Entrepreneurial Q&A with Patrick, Part 1

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Moderator Note (Andy): Patrick is a member of the YEC, an invite-only nonprofit membership organization that provides entrepreneurs with access to tools, mentorship, and resources that support each stage of their business's development and growth. Each month they send out entrepreneurial-related questions to its members for publication on their site and are also made available to the media. Here are Patrick's recent answers:

What motivates you day-to-day as an entrepreneur?
Waking up every day knowing that we have built something that is reaching millions of people motivates me. Knowing that we have an incredible opportunity to both educate and entertain students looking to learn more about a confusing and opaque industry also gets me excited to wake up for work every day.

Overall, our mission of becoming the most useful and entertaining finance community motivates me. I know when I was on Wall Street and even as an undergraduate, I could have used the support network that Wall Street Oasis now provides for thousands of active members each year. Recruiting is especially tough nowadays with a weak economy...if we can help motivated students gain an edge while trying to make critical career decisions, then we've accomplished our mission.

What is the best way to analyse the most viable business idea before moving forward?

Ask yourself three questions:
#1 What is your unique value proposition that makes you different from your competitors?
#2 Is that difference enough to make your potential customers choose you? and
#3 Do you have the expertise and are you passionate enough about the business to run it as a hobby until you build a large enough following?

Without a good enough #1, it's unlikely you will break through the noise. If the difference in #2 isn't solving a big enough issue, people likely won't care. If you don't have expertise and passion, you likely won't have the endurance to see an idea through to fruition. I would say #3 is the most important, because you can still be successful doing almost the same thing as the competition if you passion and expertise shine through.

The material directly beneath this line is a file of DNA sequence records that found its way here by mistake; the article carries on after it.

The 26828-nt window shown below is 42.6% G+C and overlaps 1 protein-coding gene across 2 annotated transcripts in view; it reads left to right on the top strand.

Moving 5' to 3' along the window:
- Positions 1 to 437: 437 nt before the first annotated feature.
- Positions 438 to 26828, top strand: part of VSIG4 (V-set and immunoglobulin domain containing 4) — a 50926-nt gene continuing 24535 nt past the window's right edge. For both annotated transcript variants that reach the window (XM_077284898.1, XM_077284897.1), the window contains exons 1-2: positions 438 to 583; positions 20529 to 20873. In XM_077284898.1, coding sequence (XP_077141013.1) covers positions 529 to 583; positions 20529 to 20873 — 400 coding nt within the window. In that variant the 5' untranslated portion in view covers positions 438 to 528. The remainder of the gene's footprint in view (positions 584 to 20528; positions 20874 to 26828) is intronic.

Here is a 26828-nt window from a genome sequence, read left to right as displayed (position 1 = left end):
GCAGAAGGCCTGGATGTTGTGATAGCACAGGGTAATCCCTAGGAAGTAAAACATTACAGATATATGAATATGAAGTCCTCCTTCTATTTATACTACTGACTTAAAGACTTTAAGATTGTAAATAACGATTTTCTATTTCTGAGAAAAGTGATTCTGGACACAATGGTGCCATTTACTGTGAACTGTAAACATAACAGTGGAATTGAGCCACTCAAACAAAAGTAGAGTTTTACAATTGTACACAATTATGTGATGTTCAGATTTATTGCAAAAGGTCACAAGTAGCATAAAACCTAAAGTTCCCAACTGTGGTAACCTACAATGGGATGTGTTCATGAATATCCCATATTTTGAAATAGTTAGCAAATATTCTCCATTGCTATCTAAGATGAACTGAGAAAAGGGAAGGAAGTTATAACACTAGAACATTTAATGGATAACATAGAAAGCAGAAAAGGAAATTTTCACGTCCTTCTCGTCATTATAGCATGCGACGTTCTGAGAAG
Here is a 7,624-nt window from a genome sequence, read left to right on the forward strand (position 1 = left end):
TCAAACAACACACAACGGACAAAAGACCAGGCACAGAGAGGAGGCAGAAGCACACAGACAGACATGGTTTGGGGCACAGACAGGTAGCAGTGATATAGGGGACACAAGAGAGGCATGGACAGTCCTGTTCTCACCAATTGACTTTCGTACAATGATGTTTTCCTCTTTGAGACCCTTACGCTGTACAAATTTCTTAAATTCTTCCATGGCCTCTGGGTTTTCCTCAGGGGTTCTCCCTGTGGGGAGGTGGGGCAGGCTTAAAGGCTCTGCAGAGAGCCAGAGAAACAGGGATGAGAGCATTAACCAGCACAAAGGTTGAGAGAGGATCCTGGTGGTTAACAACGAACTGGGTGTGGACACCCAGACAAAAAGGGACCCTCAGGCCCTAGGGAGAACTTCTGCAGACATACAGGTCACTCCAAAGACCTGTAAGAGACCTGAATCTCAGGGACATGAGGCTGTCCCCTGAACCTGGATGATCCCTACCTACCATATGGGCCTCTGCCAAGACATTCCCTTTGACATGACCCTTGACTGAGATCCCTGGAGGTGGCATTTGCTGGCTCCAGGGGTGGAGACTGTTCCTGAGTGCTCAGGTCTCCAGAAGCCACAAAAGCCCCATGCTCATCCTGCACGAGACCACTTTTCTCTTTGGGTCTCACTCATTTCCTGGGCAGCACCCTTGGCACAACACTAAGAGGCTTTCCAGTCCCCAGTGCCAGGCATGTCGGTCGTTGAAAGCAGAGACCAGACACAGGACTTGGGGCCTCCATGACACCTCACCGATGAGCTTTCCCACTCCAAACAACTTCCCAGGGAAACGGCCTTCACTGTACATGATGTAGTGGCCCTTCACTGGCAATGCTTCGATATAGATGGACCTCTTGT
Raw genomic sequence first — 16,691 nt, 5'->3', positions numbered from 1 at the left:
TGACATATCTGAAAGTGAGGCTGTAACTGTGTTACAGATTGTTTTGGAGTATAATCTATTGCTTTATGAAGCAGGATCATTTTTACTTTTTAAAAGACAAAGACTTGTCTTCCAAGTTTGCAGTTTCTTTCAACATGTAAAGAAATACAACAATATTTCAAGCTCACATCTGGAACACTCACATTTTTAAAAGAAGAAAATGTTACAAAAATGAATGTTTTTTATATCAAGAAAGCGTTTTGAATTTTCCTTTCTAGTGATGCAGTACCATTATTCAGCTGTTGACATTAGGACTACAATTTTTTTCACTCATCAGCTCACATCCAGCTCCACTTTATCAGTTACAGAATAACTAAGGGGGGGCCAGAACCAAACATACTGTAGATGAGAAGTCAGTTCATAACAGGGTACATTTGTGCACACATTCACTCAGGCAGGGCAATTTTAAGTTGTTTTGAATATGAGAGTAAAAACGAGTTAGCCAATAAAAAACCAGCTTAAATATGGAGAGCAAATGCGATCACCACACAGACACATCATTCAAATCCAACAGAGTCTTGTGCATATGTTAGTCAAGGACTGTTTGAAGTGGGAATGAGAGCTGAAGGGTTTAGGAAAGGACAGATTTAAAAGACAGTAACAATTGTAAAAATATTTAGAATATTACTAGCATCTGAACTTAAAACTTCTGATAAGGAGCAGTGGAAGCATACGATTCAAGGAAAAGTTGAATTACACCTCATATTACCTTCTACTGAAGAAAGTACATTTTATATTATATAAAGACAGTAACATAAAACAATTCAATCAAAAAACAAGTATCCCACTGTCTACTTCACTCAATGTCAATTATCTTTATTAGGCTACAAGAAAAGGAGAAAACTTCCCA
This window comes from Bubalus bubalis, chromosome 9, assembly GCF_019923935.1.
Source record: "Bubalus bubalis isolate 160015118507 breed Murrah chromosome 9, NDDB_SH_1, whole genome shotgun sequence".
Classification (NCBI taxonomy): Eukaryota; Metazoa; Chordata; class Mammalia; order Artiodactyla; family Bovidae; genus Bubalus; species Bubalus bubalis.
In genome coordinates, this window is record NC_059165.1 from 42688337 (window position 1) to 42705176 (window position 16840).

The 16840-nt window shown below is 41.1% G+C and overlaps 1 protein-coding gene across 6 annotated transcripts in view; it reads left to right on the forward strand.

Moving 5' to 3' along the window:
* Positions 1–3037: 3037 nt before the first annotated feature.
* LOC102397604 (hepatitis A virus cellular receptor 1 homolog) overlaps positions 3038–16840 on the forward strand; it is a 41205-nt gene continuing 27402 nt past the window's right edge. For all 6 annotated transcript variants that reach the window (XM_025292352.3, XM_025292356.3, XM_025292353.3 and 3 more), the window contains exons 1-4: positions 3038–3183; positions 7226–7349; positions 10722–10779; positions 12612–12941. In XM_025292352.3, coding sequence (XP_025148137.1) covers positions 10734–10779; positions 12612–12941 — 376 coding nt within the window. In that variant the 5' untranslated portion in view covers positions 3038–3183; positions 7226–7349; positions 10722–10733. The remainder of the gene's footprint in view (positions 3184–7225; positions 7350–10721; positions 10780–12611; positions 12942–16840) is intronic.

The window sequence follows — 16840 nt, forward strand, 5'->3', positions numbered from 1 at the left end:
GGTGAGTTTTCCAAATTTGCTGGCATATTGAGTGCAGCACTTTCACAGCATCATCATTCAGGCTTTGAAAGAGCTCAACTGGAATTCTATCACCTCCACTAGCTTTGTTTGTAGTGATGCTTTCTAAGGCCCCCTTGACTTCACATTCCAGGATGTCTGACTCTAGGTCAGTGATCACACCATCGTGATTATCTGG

With the end of year fast approaching, what are some tips to keep your team energized -- and brainstorming -- for the year ahead?
I think it is important at any time of the year to keep open lines of communication and touch base to make sure the team is all pushing in the same direction and can understand what every person is struggling with. We've had some great insight when the team comes together and someone expresses a problem they've been facing...that includes sales, web development and content.

What's one small but effective thing a business owner can do tomorrow to boost sales in Q4?
Try changing the buttons on your conversion pages to stand out more. So, for example, if you a predominantly blue theme, try making your buttons green. You might be surprised that something as simple as a color could increase your conversion rate 10-50%.

What's the best piece of business advice you've ever received and live by today?
Do not micro-manage and instead focus on finding people you can trust to do a good job. Give people opportunity to expand, learn and challenge themselves.

What's one memorable way startups thank their customers this time of year? Be specific.
Instead of the standard Happy Holidays newsletter, having some giveaways to your best customers will keep them coming back. We actually prefer to thank our best customers at random times, not the standard holidays like everyone else. We think a "Thank You, just because" is more memorable than a "Thank you and happy holidays" message.

What was your biggest "fail" as a new founder or CEO, and how did you overcome it?
My biggest fail as a new founder was to give people too many chances. I had some tough contractors in the early days of my business that would repeatedly not deliver on time or on budget. Instead of moving on, I would plow through the projects with a sub-optimal partner that was not really committed or reliable. I have learned that the time it takes to find the right people is well worth the effort, so I'm not as scared to move on if someone is not working out.

What is one thing you wish you would have known about finance and business before graduating from high school?
I wish I had fully understood the idea of ROI better. My education cost my parents a lot of money and I think it was valuable in providing me a great foundation, but I also think there are more cost effective ways of educating yourself.

Stay tuned for later in this week when I'll post part 2 of his answers

Comments (4)

Oct 15, 2012

Good stuff!

Oct 15, 2012


WSO Vice President, Data

Oct 15, 2012

You da man, Pan

Rufio's out

Oct 15, 2012